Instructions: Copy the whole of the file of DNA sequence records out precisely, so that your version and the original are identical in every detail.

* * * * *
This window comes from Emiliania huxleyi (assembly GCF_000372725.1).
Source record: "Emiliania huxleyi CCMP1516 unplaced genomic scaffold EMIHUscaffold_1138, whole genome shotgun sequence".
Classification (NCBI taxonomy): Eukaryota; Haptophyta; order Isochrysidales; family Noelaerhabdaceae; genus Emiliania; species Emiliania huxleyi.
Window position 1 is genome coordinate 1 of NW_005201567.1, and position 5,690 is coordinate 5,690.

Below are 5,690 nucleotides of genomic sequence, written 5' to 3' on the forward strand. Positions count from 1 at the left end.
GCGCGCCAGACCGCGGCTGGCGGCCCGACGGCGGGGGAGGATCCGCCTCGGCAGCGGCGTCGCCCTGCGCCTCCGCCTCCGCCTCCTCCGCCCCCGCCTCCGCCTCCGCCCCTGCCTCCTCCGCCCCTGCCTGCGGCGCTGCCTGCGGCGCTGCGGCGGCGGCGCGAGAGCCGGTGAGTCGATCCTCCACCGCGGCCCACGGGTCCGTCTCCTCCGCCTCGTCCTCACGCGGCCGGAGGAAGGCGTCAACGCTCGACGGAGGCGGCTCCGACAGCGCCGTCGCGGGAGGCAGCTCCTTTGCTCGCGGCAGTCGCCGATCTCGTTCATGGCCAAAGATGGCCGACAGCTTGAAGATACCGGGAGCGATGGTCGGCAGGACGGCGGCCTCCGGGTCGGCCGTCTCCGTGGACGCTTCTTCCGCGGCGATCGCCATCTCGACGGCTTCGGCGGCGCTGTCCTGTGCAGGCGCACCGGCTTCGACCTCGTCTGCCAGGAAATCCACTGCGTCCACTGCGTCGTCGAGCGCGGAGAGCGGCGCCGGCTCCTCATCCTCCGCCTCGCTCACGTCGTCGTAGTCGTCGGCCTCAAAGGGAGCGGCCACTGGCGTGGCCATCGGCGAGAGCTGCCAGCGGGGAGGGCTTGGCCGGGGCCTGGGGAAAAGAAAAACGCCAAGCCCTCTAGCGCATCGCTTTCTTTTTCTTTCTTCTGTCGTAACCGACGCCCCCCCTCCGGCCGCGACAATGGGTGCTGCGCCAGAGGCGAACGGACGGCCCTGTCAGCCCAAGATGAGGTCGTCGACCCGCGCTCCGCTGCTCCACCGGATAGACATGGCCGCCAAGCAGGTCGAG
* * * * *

This window comes from Emiliania huxleyi (assembly GCF_000372725.1).
Source record: "Emiliania huxleyi CCMP1516 unplaced genomic scaffold EMIHUscaffold_1138, whole genome shotgun sequence".
Classification (NCBI taxonomy): Eukaryota; Haptophyta; order Isochrysidales; family Noelaerhabdaceae; genus Emiliania; species Emiliania huxleyi.
Window position 1 is genome coordinate 1 of NW_005201567.1, and position 5,690 is coordinate 5,690.

Below are 5,690 nucleotides of genomic sequence, written 5' to 3' on the forward strand. Positions count from 1 at the left end.
GCGCGCCAGACCGCGGCTGGCGGCCCGACGGCGGGGGAGGATCCGCCTCGGCAGCGGCGTCGCCCTGCGCCTCCGCCTCCGCCTCCTCCGCCCCCGCCTCCGCCTCCGCCCCTGCCTCCTCCGCCCCTGCCTGCGGCGCTGCCTGCGGCGCTGCGGCGGCGGCGCGAGAGCCGGTGAGTCGATCCTCCACCGCGGCCCACGGGTCCGTCTCCTCCGCCTCGTCCTCACGCGGCCGGAGGAAGGCGTCAACGCTCGACGGAGGCGGCTCCGACAGCGCCGTCGCGGGAGGCAGCTCCTTTGCTCGCGGCAGTCGCCGATCTCGTTCATGGCCAAAGATGGCCGACAGCTTGAAGATACCGGGAGCGATGGTCGGCAGGACGGCGGCCTCCGGGTCGGCCGTCTCCGTGGACGCTTCTTCCGCGGCGATCGCCATCTCGACGGCTTCGGCGGCGCTGTCCTGTGCAGGCGCACCGGCTTCGACCTCGTCTGCCAGGAAATCCACTGCGTCCACTGCGTCGTCGAGCGCGGAGAGCGGCGCCGGCTCCTCATCCTCCGCCTCGCTCACGTCGTCGTAGTCGTCGGCCTCAAAGGGAGCGGCCACTGGCGTGGCCATCGGCGAGAGCTGCCAGCGGGGAGGGCTTGGCCGGGGCCTGGGGAAAAGAAAAACGCCAAGCCCTCTAGCGCATCGCTTTCTTTTTCTTTCTTCTGTCGTAACCGACGCCCCCCCTCCGGCCGCGACAATGGGTGCTGCGCCAGAGGCGAACGGACGGCCCTGTCAGCCCAAGATGAGGTCGTCGACCCGCGCTCCGCTGCTCCACCGGATAGACATGGCCGCCAAGCAGGTCGAG